Juvenile justice behind the curve?

2011-06-05T23:00:00Z 2011-06-06T07:40:04Z Juvenile justice behind the curve?By Susan Brown susan.brown@nwi.com, (219) 662-5325 nwitimes.com

States are taking a hard look at when juvenile offenders should be treated as adults, even as Indiana opens the door wider to prosecuting juveniles as adults.

Connecticut, has stopped treating all 16-year-olds as adults. Similarly, Wisconsin have upped the age limits at which certain offenders may remain under juvenile jurisdiction.

According to the National Center for Juvenile Justice, at least 38 states in 2007 set 17 as the oldest age at which defendants come under juvenile jurisdiction.

Indiana is among them. But since the 1980s, lawmakers have more than tripled the types of crimes for which 16- and 17-year-old juveniles are automatically prosecuted in adult court.

"They just keep taking crimes away from us," Lake County Juvenile Court Judge Mary Beth Bonaventura said.

Bonaventura said, overall, Indiana has taken a "middle of the road" path compared to more hard-line states such as New York, which treats all 16-year-old offenders as adults.

"But we can do better," she said.

Lawmakers have given juvenile courts no jurisdiction over 17 offenses, from attempted murder to dealing in certain drugs if the defendant is at least 16. That's up from perhaps four offenses since the mid-1980s, according to Jeff Bercovitz, an attorney with the Indiana Judicial Center.

And once waived to adult court, repeat offenders find themselves "always waived," Bercovitz said.

Cooperation between adult, juvenile courts?

Mike Dempsey, executive director of the Youth Services Division of the Indiana Department of Correction, said many cases aren't that clear-cut, and there are areas in which the state is behind the curve.

Citing a recent case in which a 12-year-old was tried and convicted of murder as an adult, Dempsey argued the "totality of the circumstances" be considered even when someone has died.

"That kid didn't wake up one morning and decide he was going to kill somebody," he said.

"There's lots of pressure to waive them to adult court," Dempsey said of juveniles.

The problem is, there's no mechanism open to adult-court judges to refer them back to juvenile jurisdiction if the circumstances warrant it, he said.

"In other states, the (adult-court) judge has the option to suspend the adult sentence and favor a placement in the juvenile system," Dempsey said of what is called blended sentencing, or dual jurisdiction.

Dempsey said the Indiana DOC is may pursue a blended-sentencing law in the next legislative session, which starts in January.

Brains don't mature until 25

Currently, the ages at which juveniles are tried under juvenile or adult-court jurisdiction in Indiana is a bewildering maze in which a 10-year-old may be charged with murder in adult court, as can a 14-year-old charged with a repeat felonies.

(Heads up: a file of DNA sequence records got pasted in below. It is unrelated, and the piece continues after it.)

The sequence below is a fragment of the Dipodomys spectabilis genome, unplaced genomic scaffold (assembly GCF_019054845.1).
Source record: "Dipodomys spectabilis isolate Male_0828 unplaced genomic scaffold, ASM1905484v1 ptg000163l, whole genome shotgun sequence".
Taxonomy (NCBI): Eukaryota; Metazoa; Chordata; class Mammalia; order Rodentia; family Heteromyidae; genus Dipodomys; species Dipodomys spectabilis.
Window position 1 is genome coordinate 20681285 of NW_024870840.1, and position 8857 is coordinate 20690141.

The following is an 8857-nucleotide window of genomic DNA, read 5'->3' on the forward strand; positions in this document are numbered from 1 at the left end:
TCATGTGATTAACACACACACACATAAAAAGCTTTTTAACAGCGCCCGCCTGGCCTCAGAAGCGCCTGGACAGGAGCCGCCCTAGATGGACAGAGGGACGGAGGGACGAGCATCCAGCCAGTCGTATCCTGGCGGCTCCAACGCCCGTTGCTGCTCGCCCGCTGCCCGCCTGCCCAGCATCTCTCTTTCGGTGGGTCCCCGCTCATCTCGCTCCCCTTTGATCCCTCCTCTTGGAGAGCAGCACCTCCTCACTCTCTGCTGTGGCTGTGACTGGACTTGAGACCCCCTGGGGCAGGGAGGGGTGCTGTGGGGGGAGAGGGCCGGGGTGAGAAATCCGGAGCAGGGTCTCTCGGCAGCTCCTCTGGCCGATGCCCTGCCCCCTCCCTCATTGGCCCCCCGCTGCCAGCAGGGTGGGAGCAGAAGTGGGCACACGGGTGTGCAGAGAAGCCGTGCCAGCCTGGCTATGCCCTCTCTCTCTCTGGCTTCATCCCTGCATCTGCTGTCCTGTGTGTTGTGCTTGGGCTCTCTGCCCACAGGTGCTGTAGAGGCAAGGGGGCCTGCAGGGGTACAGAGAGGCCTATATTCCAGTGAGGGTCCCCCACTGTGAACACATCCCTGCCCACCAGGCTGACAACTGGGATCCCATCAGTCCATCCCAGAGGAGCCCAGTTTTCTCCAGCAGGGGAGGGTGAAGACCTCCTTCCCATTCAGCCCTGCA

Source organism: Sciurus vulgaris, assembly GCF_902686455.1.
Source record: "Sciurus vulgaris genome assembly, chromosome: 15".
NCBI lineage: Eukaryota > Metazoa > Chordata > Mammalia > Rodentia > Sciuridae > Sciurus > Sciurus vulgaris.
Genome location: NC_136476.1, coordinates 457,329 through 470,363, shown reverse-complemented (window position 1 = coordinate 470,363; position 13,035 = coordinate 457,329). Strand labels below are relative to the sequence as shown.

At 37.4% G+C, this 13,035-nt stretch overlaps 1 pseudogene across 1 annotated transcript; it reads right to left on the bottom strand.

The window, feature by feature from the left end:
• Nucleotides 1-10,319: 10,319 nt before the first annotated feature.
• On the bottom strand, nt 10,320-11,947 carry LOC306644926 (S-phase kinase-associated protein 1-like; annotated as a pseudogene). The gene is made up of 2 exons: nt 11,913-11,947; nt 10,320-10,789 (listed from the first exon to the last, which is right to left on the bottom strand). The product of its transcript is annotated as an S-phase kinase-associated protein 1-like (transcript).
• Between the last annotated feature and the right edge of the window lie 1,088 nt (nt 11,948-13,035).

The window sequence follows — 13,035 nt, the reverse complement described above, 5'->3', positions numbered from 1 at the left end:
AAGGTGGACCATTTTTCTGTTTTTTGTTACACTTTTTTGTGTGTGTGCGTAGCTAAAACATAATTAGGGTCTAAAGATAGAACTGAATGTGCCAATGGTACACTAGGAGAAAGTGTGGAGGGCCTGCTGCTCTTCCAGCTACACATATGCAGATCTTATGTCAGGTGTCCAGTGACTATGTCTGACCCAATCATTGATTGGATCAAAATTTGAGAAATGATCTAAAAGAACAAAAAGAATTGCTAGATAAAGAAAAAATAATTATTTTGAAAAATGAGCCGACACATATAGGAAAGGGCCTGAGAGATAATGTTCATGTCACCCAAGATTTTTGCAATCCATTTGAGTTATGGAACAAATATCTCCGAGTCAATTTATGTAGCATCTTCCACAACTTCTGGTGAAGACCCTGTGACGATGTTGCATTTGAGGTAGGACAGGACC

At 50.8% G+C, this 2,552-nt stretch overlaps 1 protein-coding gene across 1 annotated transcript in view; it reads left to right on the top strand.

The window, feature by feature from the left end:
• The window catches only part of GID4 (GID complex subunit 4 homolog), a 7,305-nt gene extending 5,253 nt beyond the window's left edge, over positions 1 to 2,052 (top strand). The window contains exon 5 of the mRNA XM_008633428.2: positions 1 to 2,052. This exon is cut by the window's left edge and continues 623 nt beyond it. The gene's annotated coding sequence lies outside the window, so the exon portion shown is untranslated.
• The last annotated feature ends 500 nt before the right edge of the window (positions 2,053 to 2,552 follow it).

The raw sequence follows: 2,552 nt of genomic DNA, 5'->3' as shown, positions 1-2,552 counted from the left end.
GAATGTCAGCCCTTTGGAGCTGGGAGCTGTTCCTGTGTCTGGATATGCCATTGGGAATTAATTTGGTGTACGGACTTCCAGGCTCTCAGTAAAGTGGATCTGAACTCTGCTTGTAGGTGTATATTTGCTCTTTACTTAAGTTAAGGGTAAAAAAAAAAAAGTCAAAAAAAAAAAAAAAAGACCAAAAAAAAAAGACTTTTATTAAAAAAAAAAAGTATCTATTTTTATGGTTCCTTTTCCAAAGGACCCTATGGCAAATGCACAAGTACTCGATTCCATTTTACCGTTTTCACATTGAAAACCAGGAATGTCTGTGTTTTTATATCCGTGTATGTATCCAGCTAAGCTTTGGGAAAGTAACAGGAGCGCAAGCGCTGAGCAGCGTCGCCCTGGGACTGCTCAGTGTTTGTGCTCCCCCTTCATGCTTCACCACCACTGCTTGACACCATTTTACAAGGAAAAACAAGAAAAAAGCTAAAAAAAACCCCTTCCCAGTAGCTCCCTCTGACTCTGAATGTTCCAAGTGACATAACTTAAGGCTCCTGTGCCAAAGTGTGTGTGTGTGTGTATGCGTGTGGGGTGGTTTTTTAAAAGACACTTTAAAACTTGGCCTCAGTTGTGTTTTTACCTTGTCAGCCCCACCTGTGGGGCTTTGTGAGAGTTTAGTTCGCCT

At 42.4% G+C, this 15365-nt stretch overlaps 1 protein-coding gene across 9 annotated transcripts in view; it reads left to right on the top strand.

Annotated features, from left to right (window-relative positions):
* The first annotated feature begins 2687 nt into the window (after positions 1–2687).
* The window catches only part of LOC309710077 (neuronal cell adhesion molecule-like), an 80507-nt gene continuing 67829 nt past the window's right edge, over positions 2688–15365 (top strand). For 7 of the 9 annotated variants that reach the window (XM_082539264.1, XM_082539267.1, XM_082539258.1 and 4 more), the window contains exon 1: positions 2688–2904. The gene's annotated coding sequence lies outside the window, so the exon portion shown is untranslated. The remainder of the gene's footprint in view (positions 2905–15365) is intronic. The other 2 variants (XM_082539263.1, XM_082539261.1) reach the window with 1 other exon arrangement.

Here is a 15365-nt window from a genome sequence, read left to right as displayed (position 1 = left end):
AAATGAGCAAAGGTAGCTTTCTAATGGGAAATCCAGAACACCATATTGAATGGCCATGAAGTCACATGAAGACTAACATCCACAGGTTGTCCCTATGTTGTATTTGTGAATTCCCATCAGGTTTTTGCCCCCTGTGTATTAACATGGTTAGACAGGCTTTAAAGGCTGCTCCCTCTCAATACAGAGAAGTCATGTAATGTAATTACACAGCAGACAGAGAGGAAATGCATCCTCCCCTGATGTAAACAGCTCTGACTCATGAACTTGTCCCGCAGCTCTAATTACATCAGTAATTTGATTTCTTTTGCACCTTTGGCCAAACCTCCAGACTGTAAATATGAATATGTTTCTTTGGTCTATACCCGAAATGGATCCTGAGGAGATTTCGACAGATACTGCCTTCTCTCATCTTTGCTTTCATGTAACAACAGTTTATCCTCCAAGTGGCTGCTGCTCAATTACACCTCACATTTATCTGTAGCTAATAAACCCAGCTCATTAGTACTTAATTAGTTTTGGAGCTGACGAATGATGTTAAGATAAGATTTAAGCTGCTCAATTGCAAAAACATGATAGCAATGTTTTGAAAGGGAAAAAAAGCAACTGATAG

The tightening of juvenile laws in Indiana comes at a time when Bonaventura and other juvenile justice advocates cite research by the National Institutes of Health showing that advanced functions of the brain do not fully mature until well into early adulthood.

The study was used in a 2005 U.S. Supreme Court decision outlawing the death penalty for those younger than 18.

Bonaventura believes the research argues for Indiana creating a youthful offender law, which would offer the rehabilitative benefits of juvenile court into early adulthood, perhaps even until age 25.

"If we know our brains change up to the age of 25 and that's why insurance companies drop their cost (at that age), maybe we should have something available until that age," she said of expanding the purview of the juvenile justice system to older teens and young adults.

Critics contend the extra costs of rehabilitation offered through juvenile courts may be prohibitive, but Bonaventura counters that it actually costs more to house a prisoner.

"We're going to pay now, or we're going to pay later," she said.

Porter County Prosecutor Brian Gensel, however, said even without formal legislation, those in the criminal justice system already give consideration to the defendant's age.

"I don't have any particular qualms," he said of the current system.

If a line is to be drawn, Gensel draws it on the side of the nonviolent juvenile offender.

"The ante is upped for those charged in a case of violence," he said. "People wring their hands over the fact youthful offenders get 40- or 50-year sentences, but the law is structured to keep law-abiding citizens safe."

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